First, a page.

The bikes don’t have any gears, just a bell. The faster you pedal, the faster you will go, with the motor kicking in some more until you max out the speed. While Lime bikes claim to reach 14.8 mph, I’m not sure that any I’ve ridden really do. You quickly reach top e-assist speed, and if you go faster, that’s just you peddling an actually quite heavy bike.
The app isn’t perfect, sometimes claiming you have ridden hardly anywhere, when in fact you have. That said, it seems to charge you properly.
The bikes seem to be fairly plentiful in Central London, although strictly speaking they only operate in certain parts of the capital, including Brent, Ealing, Islington, Croydon and Bromley. But their app shows their bikes as far afield as Barnet and Twickenham. I think you’re OK as long as you stay inside the M25.
However, I did notice some Lime bikes outside King’s Cross station the other day, with a Lime notice on the handlebars noting that you could be fined by the app if you leave a bike in the wrong place. In particular, they don’t seem to want their bikes anywhere near the Regent’s Canal which is close to King’s Cross, despite much of the canal path being a cycleway. I’ve no doubt the limitation is related to Mobike’s experiences with Manchester’s waterways.
Locking the bike when you’re finished is easy. You engage the manual rear-wheel lock as with Mobikes, and the ride ends. You’re asked to park the bike responsibly, but there’s little to stop you leaving it wherever you like.
The newest bikes are Uber’s Jump bikes. As with Lime, these are e-assist bikes. But in appearance they seem closer to Santander Cycles. To say that these are solid bikes would be an understatement.
I wouldn’t be surprised if these are purpose built for Uber (Update: Actually, I suspect that they’re based on a standard model, since they look very similar to rival Lyft’s bikes in the US). Lime’s bikes look similar to others suggesting that their bikes are at least based on a standard model produced in bulk in China. But Jump bikes are very different. The build quality is also similar to Santander Cycles, with almost identical seat adjustments.
Up front there’s what I can only describe as a full console with a series of light alerting you to whether the bike is locked or not, how much power is left in the battery, and potentially whether you have wandered out of area (others use their apps to do that).
The bikes claim to have a maximum speed of 15 mph, or very nearly 25 kph, which is the maximum speed these kinds of bikes are allowed under EU law.
In my brief experience, I would say that’s very accurate. The bikes do indeed “jump” up to that speed very quickly from a standing start. The “e” part of the assist comes in very quickly, making peddling a breeze. Indeed if, like me, you tend to put your foot on the peddle with a little force when stationary, you can actually find the electric motor’s “biting point”, eager to pull you away from the traffic lights!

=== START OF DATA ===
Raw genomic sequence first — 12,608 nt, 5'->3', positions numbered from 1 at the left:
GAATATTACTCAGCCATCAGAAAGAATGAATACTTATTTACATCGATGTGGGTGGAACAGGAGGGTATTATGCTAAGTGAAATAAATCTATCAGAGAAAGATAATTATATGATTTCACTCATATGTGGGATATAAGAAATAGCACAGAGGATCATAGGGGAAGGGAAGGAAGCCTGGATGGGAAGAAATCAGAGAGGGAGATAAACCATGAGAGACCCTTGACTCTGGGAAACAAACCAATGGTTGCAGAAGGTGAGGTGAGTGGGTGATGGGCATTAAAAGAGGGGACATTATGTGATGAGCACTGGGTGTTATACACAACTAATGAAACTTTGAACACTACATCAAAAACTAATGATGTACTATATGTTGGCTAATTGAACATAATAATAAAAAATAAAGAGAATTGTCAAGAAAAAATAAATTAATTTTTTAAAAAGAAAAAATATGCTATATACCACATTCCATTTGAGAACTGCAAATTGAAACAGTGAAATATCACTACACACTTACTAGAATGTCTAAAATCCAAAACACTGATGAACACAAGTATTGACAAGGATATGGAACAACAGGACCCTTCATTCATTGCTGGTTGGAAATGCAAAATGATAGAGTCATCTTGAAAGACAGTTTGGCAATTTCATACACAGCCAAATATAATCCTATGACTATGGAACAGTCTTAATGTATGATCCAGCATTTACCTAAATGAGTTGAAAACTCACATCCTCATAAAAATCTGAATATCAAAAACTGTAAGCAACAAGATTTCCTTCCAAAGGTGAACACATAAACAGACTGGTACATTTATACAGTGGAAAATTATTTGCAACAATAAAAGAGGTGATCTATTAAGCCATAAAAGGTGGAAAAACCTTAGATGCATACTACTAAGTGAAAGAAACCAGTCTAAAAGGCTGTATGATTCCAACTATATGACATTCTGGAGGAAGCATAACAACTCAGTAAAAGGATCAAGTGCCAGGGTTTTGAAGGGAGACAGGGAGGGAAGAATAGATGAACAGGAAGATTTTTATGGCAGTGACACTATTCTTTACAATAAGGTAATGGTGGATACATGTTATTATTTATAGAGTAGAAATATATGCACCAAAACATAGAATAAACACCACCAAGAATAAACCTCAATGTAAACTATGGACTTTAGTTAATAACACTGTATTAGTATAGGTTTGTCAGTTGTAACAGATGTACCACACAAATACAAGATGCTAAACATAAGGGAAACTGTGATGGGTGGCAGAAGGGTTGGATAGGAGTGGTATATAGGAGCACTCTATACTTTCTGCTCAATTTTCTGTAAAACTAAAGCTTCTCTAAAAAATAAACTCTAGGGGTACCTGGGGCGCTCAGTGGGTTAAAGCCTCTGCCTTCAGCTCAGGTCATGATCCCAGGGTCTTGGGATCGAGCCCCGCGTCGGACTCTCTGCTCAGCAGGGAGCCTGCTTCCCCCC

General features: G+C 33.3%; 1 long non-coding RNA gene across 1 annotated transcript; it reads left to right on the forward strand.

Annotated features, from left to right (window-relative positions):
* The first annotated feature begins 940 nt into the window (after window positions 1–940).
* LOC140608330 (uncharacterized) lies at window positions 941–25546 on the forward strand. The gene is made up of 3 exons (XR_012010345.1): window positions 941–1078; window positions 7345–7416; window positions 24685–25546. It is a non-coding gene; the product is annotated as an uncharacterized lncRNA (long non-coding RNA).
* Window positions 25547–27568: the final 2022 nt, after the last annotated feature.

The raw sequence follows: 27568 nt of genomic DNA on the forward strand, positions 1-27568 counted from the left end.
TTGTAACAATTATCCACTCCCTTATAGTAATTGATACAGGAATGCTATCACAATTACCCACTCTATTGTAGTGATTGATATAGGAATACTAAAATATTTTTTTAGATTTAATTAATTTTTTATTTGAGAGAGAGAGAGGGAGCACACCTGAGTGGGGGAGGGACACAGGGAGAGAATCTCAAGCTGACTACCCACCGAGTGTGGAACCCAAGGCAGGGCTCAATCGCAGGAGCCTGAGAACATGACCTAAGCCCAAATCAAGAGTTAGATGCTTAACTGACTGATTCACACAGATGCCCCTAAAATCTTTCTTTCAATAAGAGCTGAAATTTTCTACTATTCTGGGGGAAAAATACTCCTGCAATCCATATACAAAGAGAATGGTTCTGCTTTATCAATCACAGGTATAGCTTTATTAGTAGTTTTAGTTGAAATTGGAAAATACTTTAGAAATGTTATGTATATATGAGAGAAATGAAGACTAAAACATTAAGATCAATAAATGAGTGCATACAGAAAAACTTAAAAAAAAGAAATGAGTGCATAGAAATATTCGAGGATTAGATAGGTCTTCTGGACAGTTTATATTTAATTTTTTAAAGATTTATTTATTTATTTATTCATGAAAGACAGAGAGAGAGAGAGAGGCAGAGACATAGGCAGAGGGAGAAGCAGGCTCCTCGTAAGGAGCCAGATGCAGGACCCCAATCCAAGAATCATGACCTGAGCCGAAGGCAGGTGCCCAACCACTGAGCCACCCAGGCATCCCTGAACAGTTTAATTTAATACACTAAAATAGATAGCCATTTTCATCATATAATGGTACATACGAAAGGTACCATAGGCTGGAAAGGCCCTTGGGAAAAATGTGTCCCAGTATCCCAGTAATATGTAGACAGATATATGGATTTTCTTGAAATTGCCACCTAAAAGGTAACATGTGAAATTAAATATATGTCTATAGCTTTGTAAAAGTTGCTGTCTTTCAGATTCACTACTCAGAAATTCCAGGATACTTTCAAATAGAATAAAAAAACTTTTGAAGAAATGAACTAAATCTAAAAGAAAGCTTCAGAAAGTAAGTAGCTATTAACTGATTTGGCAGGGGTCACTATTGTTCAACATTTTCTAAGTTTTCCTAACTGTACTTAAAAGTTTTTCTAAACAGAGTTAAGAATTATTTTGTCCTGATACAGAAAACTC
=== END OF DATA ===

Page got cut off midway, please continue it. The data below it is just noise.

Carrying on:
As with the Lime, you can reach maximum speed relatively easily, but the Jump bike feels more punchy – like driving a 2 litre engine car when you’ve only ever previously driven one with a 1 litre engine. It is worth dropping down gears to get away from traffic lights though.
The bike has three gears, clearly marked on the right-hand grip, with the left hand having a reasonable bell. The bikes are a vivid red colour, and there’s a basket up front. Notably, the bikes are using Schwalbe Marathon tyres which many commuters know is a bombproof tyre perfect for commuting on sometimes poorly maintained streets.
As with Lime, the Jump costs £1 to start and then 12p a minute to ride – a little cheaper than Lime. The first five minutes is free. You can find a bike via the regular Uber app. Just tap the “Ride” icon at the top of the map, and change it to “Bike” to find bikes locally.
One difference between the two bikes is that the Jump has a built in cable lock. When you park up, you have to loop the cable around a railing or post. The cable seems pretty solid, and while I’m sure it’s partly Uber protecting its investment, the requirement to lock the bike to something probably also makes people a little better behaved about where they leave a bike when they’ve finished.
The app also allows you to hold onto a bike for a while once you’ve locked it – perhaps while you pop inside a shop. This isn’t something any of the others allow. Someone else can always grab your bike when you’ve finished with it under the other schemes.
The biggest issue with Jump right now is where you can use it. At the moment you’re limited to an area north of the river, with the western edge being roughly Regent Street – which is a very odd place to stop as it neatly bisects the West End. The area extends east as far as Limehouse and then north to Stoke Newington and Walthamstow, but excluding Stratford.[Update] Having now used Uber Jump a couple more times, it’s worth noting that Uber is continuing to improve the app, with clearer delineation of where you are not allowed to park the bike – mostly public parks.